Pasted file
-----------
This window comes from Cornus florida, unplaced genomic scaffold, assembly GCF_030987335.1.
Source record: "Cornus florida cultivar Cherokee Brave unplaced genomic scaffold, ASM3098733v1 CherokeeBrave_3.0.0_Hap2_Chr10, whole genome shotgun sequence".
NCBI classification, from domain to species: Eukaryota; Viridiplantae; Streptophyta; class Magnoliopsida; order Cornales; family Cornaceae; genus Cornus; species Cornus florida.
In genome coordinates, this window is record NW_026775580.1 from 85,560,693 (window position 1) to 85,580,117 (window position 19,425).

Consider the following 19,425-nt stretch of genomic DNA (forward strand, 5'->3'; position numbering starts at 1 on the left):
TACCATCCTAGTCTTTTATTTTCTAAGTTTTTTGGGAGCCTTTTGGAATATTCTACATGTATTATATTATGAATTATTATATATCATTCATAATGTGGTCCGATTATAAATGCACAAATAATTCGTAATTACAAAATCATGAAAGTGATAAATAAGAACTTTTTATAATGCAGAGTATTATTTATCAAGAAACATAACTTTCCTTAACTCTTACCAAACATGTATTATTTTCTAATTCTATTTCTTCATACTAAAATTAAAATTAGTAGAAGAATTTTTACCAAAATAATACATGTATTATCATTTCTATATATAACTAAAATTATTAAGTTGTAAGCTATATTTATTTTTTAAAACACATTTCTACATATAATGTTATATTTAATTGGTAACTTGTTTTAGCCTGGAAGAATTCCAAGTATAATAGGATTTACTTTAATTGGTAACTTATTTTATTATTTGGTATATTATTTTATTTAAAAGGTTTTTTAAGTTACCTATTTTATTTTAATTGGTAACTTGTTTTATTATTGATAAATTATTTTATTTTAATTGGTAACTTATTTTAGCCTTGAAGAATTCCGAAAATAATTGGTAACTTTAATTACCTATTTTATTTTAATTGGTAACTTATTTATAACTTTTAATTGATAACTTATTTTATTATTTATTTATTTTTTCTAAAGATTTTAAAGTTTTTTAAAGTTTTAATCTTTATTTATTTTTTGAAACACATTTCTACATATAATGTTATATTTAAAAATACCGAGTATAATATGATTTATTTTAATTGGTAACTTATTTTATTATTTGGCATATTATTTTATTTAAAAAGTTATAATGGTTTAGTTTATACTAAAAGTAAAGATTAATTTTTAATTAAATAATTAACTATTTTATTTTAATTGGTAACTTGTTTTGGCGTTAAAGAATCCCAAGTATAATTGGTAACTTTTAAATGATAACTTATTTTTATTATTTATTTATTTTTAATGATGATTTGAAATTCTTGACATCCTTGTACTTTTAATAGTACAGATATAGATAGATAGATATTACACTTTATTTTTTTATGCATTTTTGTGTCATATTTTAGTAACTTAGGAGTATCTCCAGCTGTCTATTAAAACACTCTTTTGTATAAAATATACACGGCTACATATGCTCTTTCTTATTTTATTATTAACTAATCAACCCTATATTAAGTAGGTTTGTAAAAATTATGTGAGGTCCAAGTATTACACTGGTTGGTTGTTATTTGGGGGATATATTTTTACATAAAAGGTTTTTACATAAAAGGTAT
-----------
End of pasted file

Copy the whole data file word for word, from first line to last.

This window comes from Cornus florida, unplaced genomic scaffold, assembly GCF_030987335.1.
Source record: "Cornus florida cultivar Cherokee Brave unplaced genomic scaffold, ASM3098733v1 CherokeeBrave_3.0.0_Hap2_Chr10, whole genome shotgun sequence".
NCBI classification, from domain to species: Eukaryota; Viridiplantae; Streptophyta; class Magnoliopsida; order Cornales; family Cornaceae; genus Cornus; species Cornus florida.
In genome coordinates, this window is record NW_026775580.1 from 85,560,693 (window position 1) to 85,580,117 (window position 19,425).

Consider the following 19,425-nt stretch of genomic DNA (forward strand, 5'->3'; position numbering starts at 1 on the left):
TACCATCCTAGTCTTTTATTTTCTAAGTTTTTTGGGAGCCTTTTGGAATATTCTACATGTATTATATTATGAATTATTATATATCATTCATAATGTGGTCCGATTATAAATGCACAAATAATTCGTAATTACAAAATCATGAAAGTGATAAATAAGAACTTTTTATAATGCAGAGTATTATTTATCAAGAAACATAACTTTCCTTAACTCTTACCAAACATGTATTATTTTCTAATTCTATTTCTTCATACTAAAATTAAAATTAGTAGAAGAATTTTTACCAAAATAATACATGTATTATCATTTCTATATATAACTAAAATTATTAAGTTGTAAGCTATATTTATTTTTTAAAACACATTTCTACATATAATGTTATATTTAATTGGTAACTTGTTTTAGCCTGGAAGAATTCCAAGTATAATAGGATTTACTTTAATTGGTAACTTATTTTATTATTTGGTATATTATTTTATTTAAAAGGTTTTTTAAGTTACCTATTTTATTTTAATTGGTAACTTGTTTTATTATTGATAAATTATTTTATTTTAATTGGTAACTTATTTTAGCCTTGAAGAATTCCGAAAATAATTGGTAACTTTAATTACCTATTTTATTTTAATTGGTAACTTATTTATAACTTTTAATTGATAACTTATTTTATTATTTATTTATTTTTTCTAAAGATTTTAAAGTTTTTTAAAGTTTTAATCTTTATTTATTTTTTGAAACACATTTCTACATATAATGTTATATTTAAAAATACCGAGTATAATATGATTTATTTTAATTGGTAACTTATTTTATTATTTGGCATATTATTTTATTTAAAAAGTTATAATGGTTTAGTTTATACTAAAAGTAAAGATTAATTTTTAATTAAATAATTAACTATTTTATTTTAATTGGTAACTTGTTTTGGCGTTAAAGAATCCCAAGTATAATTGGTAACTTTTAAATGATAACTTATTTTTATTATTTATTTATTTTTAATGATGATTTGAAATTCTTGACATCCTTGTACTTTTAATAGTACAGATATAGATAGATAGATATTACACTTTATTTTTTTATGCATTTTTGTGTCATATTTTAGTAACTTAGGAGTATCTCCAGCTGTCTATTAAAACACTCTTTTGTATAAAATATACACGGCTACATATGCTCTTTCTTATTTTATTATTAACTAATCAACCCTATATTAAGTAGGTTTGTAAAAATTATGTGAGGTCCAAGTATTACACTGGTTGGTTGTTATTTGGGGGATATATTTTTACATAAAAGGTTTTTACATAAAAGGTAT